A few days ago, I found myself in a crowded Manhattan office watching Laura Poitras sign posters for her new documentary. Each signature appeared above the film's title—Citizenfour—and below the film's subject—Edward Snowden. She didn't think she had time, but her handler insisted. It's taken me a while, but only now do I realize what a powerful metaphor that moment was. In a way, it revealed what Poitras thinks about the future of whistleblowers: We shouldn't need them any more.
I didn't know what to expect from my chat with Poitras, just like Poitras didn't know what to expect out of the stories that would come from what they learned in that hotel room. Here was a rogue intelligence analyst exposing some of the United States government's deepest darkest secrets. This could change everything! All of the evils of the Patriot Act could be cured! This could be our generation's Watergate!
Except it wasn't, and it isn't. Poitras introduced one of the world's greatest whistleblowers to the public, and it's hard to imagine the story that followed to get any bigger. Many expect more whistleblowers to step forward, but the whistle's already loud enough. Shy as he may seem, Snowden's the one who was supposed to change everything.
Immediately after we exited the office building a few minutes later, Poitras and I ducked into the backseat of a black Mercedes sedan. It smelled like new leather, and she looked tired. This was no surprise. Flanked by glowing reviews, Citizenfour opened in theaters that day, and everybody wanted to talk to the director. She also happened to be the woman who found Edward Snowden.
Well, the more accurate thing to say would be that Edward Snowden found her. In classic whistleblower fashion, he reached out to carefully selected journalists, including Glenn Greenwald, and offered up the leaked documents. Poitras followed up and within a few months was in a hotel room in Hong Kong, sitting with Snowden, Greenwald, and The Guardian's Ewan MacAskill.
"[My first impression] was shock because both Glenn and I both thought he was going to be much older," Poitras said of Snowden, as we headed uptown. "But then I was just completely blown away by the kind of resolve, the calm. He just sort of had made this decision and he was in this place of just like, 'I'm here what do you guys need.' And it was a sense of incredible trust."
Again, this sounds like a prototypical whistleblower: someone who quietly hides in the background, risking their own freedom in order to expose the truth. This doesn't really sound like the Edward Snowden we know, though. Whether he wanted to or not, the 31-year-old former NSA contractor is now an international celebrity who's living in exile, where he can trust no one. Meanwhile, just a couple of months ago, the Electronic Frontier Foundation hailed Snowden and proclaimed: "The World Needs More Whistleblowers."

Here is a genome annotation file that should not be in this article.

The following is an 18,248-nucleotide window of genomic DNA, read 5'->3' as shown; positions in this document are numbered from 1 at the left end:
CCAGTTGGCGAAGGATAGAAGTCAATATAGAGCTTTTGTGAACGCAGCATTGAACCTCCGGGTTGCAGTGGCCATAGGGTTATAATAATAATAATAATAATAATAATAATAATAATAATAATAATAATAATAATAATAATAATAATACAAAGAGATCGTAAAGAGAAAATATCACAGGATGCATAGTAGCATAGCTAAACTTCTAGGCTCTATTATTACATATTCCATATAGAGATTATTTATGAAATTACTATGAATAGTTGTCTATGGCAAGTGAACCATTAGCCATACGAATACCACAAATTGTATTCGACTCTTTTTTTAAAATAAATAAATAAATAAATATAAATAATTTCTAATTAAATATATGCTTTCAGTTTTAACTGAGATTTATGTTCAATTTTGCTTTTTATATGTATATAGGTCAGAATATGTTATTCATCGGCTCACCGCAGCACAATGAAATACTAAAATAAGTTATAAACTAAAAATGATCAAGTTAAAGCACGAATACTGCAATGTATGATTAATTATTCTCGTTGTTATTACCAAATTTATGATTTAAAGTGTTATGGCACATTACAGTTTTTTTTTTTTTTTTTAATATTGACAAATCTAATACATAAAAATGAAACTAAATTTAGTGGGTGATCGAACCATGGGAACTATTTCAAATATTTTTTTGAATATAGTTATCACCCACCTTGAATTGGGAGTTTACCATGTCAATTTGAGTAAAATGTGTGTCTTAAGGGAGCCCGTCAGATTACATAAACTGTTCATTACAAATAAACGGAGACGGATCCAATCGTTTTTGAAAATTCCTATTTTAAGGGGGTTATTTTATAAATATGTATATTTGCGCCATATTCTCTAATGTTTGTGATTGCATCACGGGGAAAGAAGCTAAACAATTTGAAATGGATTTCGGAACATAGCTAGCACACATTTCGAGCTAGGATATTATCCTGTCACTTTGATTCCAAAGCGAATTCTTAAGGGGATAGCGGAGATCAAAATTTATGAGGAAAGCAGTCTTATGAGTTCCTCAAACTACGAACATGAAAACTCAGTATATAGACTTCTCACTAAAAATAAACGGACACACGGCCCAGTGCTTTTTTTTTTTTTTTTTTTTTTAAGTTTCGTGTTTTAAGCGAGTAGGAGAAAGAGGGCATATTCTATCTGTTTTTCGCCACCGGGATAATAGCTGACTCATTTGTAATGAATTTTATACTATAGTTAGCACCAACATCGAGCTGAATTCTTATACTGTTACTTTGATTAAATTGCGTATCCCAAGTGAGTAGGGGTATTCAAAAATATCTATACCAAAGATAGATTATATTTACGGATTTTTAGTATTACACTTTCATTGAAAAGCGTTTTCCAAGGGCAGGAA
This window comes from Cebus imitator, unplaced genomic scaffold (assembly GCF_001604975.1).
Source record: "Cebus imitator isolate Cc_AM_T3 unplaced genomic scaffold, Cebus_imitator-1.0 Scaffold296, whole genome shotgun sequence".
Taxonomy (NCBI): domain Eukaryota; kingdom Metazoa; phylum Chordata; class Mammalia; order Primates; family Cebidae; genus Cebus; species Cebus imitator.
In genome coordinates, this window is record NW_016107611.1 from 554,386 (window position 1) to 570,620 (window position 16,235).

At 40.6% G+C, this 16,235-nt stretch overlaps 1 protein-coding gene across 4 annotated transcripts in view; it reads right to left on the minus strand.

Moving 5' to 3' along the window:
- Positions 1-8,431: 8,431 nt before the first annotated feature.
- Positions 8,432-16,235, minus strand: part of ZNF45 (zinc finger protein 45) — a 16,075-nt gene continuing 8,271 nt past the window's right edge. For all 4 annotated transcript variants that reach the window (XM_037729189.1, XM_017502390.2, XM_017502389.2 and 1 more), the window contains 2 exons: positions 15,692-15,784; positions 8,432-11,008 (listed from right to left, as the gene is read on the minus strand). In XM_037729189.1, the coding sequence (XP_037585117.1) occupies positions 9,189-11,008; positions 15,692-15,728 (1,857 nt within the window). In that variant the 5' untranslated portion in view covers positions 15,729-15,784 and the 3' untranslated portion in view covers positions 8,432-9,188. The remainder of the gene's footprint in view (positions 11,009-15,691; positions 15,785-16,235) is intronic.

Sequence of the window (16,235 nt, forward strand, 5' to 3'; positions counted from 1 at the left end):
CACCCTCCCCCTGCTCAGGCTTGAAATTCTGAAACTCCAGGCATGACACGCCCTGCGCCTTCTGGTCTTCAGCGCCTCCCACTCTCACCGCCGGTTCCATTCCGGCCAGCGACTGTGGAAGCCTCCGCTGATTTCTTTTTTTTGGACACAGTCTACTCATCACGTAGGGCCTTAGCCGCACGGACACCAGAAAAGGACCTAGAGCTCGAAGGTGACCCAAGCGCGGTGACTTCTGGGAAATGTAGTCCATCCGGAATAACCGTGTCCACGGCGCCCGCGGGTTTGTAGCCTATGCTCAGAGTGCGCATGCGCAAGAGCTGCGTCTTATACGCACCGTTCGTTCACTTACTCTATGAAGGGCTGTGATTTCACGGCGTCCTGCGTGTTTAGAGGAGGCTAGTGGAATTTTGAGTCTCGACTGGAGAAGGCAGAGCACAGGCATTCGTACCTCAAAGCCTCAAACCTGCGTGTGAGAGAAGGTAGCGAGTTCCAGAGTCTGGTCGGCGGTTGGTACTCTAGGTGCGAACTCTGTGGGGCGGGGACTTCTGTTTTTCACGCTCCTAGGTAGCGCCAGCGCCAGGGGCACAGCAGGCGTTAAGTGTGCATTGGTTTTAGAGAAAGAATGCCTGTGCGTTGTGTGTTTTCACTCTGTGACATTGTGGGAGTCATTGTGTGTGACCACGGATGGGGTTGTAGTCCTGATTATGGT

I asked Poitras what she thought of this idea. At the end of Citizenfour (sorry for the spoiler) we learn that another whistleblower had stepped forward and offered more documents about the U.S. government's misbehavior. Did she hope Citizenfour would inspire even more?
"What I wish it would encourage is that the government be less secretive and more transparent," she said sternly. "I wish that people wouldn't have to take these enormous risks to reveal things that the public should know." Remember: If he's arrested and shipped home, there's a good chance Edward Snowden will spend the rest of his life in jail. Citizens, she stressed, shouldn't have to stick their necks out like this.
Poitras makes an idealistic but impossible point. It's embarrassing that America's leaders, men like Sen. Ron Wyden, knew about the evil things that the government was doing, yet did nothing. All Wyden needed to do to expose the secret part of the Patriot Act that let the government spy on its own citizens was read the bill aloud on the floor of the Senate. But he didn't.
Senator Ron Wyden of Oregon, a member of the Select Committee on Intelligence, at a ceremonial swearing in with Vice President Joe Biden in 2011
"I didn't want this film to feel like it had closure," Poitras continued. "The government's still keeping massive amounts of secrets; policies haven't changed. The threats to whistleblowers and sources is off the charts—as it is to journalists reporting on it." I pictured her signing those posters graced with the face of a celebrity she helped to discover. I pictured her thinking, as the pen slid across the page, about how much work she still had to do to get those policies changed. I pictured her in the editing room, realizing that this story would never really end. There was so much work to do. We all have work to do.
"That was kind of the message I wanted at the end of the film," she said looking out the window. And now that we've elected a new Congress, let's hope somebody hears it.